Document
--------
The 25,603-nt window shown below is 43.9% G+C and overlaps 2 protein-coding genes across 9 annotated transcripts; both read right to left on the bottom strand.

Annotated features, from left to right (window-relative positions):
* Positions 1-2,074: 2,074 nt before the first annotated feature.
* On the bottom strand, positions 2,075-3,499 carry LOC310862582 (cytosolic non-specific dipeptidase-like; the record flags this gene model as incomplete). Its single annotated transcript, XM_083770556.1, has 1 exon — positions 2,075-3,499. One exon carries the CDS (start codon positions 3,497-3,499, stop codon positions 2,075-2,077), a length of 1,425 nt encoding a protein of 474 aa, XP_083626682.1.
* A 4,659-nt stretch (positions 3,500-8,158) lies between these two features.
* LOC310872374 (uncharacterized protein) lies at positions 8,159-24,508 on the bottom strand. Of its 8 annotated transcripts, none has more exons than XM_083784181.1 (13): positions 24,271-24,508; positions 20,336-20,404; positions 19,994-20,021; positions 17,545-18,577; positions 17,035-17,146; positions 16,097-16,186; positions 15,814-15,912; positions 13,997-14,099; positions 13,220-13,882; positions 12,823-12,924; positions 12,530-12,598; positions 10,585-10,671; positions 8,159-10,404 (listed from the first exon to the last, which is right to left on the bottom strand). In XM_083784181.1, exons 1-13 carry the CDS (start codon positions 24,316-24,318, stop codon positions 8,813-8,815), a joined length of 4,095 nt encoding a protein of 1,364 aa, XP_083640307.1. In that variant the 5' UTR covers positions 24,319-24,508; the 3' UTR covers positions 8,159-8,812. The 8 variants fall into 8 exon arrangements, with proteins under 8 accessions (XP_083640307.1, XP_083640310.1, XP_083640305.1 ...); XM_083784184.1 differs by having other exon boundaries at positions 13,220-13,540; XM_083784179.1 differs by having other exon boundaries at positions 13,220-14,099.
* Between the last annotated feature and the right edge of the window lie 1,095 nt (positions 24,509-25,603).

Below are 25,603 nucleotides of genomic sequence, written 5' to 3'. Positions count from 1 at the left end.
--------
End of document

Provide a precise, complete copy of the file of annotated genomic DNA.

The 25,603-nt window shown below is 43.9% G+C and overlaps 2 protein-coding genes across 9 annotated transcripts; both read right to left on the bottom strand.

Annotated features, from left to right (window-relative positions):
* Positions 1-2,074: 2,074 nt before the first annotated feature.
* On the bottom strand, positions 2,075-3,499 carry LOC310862582 (cytosolic non-specific dipeptidase-like; the record flags this gene model as incomplete). Its single annotated transcript, XM_083770556.1, has 1 exon — positions 2,075-3,499. One exon carries the CDS (start codon positions 3,497-3,499, stop codon positions 2,075-2,077), a length of 1,425 nt encoding a protein of 474 aa, XP_083626682.1.
* A 4,659-nt stretch (positions 3,500-8,158) lies between these two features.
* LOC310872374 (uncharacterized protein) lies at positions 8,159-24,508 on the bottom strand. Of its 8 annotated transcripts, none has more exons than XM_083784181.1 (13): positions 24,271-24,508; positions 20,336-20,404; positions 19,994-20,021; positions 17,545-18,577; positions 17,035-17,146; positions 16,097-16,186; positions 15,814-15,912; positions 13,997-14,099; positions 13,220-13,882; positions 12,823-12,924; positions 12,530-12,598; positions 10,585-10,671; positions 8,159-10,404 (listed from the first exon to the last, which is right to left on the bottom strand). In XM_083784181.1, exons 1-13 carry the CDS (start codon positions 24,316-24,318, stop codon positions 8,813-8,815), a joined length of 4,095 nt encoding a protein of 1,364 aa, XP_083640307.1. In that variant the 5' UTR covers positions 24,319-24,508; the 3' UTR covers positions 8,159-8,812. The 8 variants fall into 8 exon arrangements, with proteins under 8 accessions (XP_083640307.1, XP_083640310.1, XP_083640305.1 ...); XM_083784184.1 differs by having other exon boundaries at positions 13,220-13,540; XM_083784179.1 differs by having other exon boundaries at positions 13,220-14,099.
* Between the last annotated feature and the right edge of the window lie 1,095 nt (positions 24,509-25,603).

Below are 25,603 nucleotides of genomic sequence, written 5' to 3'. Positions count from 1 at the left end.